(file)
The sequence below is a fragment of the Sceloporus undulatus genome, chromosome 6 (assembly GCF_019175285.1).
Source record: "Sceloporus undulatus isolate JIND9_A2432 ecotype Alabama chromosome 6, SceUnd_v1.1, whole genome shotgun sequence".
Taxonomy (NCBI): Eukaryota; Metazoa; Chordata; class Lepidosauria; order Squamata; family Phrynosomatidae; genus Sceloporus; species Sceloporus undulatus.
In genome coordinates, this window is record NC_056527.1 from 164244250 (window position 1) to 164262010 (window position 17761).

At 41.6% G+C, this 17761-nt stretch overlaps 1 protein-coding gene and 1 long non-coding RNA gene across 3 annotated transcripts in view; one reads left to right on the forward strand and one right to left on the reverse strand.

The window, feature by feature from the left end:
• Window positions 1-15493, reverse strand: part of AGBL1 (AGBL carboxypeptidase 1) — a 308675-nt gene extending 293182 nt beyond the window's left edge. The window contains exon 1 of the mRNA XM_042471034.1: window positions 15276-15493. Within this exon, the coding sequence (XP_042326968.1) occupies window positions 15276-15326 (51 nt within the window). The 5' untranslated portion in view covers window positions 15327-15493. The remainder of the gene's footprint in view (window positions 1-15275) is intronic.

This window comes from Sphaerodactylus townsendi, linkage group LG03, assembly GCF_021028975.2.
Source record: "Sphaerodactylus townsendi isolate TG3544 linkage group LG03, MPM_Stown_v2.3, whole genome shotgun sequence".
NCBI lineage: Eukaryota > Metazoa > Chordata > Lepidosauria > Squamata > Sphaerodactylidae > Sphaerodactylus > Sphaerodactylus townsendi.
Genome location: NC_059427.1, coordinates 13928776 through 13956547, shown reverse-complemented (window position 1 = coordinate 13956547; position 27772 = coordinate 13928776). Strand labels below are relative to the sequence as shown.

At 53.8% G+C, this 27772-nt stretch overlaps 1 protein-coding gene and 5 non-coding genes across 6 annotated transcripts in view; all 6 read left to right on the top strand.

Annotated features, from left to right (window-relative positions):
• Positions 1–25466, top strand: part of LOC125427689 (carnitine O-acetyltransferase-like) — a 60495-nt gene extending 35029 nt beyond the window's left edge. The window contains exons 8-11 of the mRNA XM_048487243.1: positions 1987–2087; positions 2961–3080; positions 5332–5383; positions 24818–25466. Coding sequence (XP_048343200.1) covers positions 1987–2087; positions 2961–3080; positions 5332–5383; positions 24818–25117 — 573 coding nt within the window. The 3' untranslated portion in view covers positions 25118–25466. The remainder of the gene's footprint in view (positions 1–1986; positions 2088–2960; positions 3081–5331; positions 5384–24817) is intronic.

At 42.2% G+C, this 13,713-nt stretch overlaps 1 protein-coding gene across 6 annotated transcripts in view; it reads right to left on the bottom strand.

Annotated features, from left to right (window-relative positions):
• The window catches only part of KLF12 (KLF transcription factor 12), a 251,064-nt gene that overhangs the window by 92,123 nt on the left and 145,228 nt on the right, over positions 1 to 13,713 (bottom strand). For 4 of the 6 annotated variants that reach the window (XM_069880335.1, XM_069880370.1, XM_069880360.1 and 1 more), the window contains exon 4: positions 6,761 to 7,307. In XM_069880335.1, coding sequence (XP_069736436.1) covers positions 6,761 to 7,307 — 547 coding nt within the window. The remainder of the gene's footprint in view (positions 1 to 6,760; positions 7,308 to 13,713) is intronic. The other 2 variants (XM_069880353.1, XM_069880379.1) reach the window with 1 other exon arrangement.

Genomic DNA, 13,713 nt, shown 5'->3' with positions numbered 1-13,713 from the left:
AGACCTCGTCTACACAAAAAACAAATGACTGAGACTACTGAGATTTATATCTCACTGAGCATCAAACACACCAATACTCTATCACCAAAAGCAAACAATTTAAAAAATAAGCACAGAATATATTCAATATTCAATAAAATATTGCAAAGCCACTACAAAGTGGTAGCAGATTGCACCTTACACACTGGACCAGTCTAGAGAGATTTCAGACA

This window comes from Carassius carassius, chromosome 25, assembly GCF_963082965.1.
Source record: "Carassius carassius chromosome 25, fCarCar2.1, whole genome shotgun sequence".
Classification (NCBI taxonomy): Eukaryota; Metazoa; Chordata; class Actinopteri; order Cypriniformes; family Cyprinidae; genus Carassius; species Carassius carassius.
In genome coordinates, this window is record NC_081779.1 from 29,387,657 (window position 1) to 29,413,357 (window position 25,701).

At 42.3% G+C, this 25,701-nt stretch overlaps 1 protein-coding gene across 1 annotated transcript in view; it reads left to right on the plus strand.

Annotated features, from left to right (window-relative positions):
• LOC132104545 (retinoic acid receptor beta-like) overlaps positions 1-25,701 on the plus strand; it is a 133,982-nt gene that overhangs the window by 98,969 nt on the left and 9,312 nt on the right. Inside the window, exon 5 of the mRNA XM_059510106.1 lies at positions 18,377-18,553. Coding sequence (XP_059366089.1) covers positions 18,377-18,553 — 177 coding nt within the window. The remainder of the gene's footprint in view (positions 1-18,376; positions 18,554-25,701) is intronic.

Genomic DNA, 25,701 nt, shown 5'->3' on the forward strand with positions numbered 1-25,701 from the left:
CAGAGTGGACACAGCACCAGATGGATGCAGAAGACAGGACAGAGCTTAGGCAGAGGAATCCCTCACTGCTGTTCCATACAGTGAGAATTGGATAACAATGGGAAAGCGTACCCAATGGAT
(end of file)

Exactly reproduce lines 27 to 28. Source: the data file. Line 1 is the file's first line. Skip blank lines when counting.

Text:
Genomic DNA, 25,701 nt, shown 5'->3' on the forward strand with positions numbered 1-25,701 from the left:
CAGAGTGGACACAGCACCAGATGGATGCAGAAGACAGGACAGAGCTTAGGCAGAGGAATCCCTCACTGCTGTTCCATACAGTGAGAATTGGATAACAATGGGAAAGCGTACCCAATGGAT